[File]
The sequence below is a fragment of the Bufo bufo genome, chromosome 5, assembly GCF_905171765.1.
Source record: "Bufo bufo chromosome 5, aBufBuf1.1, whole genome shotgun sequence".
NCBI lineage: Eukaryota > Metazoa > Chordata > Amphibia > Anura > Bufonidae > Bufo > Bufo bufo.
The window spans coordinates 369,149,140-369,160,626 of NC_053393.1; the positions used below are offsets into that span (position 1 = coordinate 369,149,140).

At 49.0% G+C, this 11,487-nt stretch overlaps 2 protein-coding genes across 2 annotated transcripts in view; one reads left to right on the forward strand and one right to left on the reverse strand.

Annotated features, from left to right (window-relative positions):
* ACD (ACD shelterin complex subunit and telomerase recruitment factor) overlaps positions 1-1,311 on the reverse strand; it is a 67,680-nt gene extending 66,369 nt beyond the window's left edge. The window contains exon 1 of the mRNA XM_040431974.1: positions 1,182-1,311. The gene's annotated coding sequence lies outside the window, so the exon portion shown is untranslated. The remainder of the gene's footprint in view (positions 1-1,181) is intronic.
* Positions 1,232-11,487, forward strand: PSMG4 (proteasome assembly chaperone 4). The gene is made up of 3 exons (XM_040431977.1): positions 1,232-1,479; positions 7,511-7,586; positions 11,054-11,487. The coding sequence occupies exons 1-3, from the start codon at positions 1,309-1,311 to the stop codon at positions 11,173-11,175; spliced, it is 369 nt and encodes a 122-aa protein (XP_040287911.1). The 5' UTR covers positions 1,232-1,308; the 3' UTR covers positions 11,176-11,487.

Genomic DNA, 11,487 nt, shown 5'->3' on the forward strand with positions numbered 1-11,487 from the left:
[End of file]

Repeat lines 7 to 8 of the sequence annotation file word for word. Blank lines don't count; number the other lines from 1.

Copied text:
* ACD (ACD shelterin complex subunit and telomerase recruitment factor) overlaps positions 1-1,311 on the reverse strand; it is a 67,680-nt gene extending 66,369 nt beyond the window's left edge. The window contains exon 1 of the mRNA XM_040431974.1: positions 1,182-1,311. The gene's annotated coding sequence lies outside the window, so the exon portion shown is untranslated. The remainder of the gene's footprint in view (positions 1-1,181) is intronic.
* Positions 1,232-11,487, forward strand: PSMG4 (proteasome assembly chaperone 4). The gene is made up of 3 exons (XM_040431977.1): positions 1,232-1,479; positions 7,511-7,586; positions 11,054-11,487. The coding sequence occupies exons 1-3, from the start codon at positions 1,309-1,311 to the stop codon at positions 11,173-11,175; spliced, it is 369 nt and encodes a 122-aa protein (XP_040287911.1). The 5' UTR covers positions 1,232-1,308; the 3' UTR covers positions 11,176-11,487.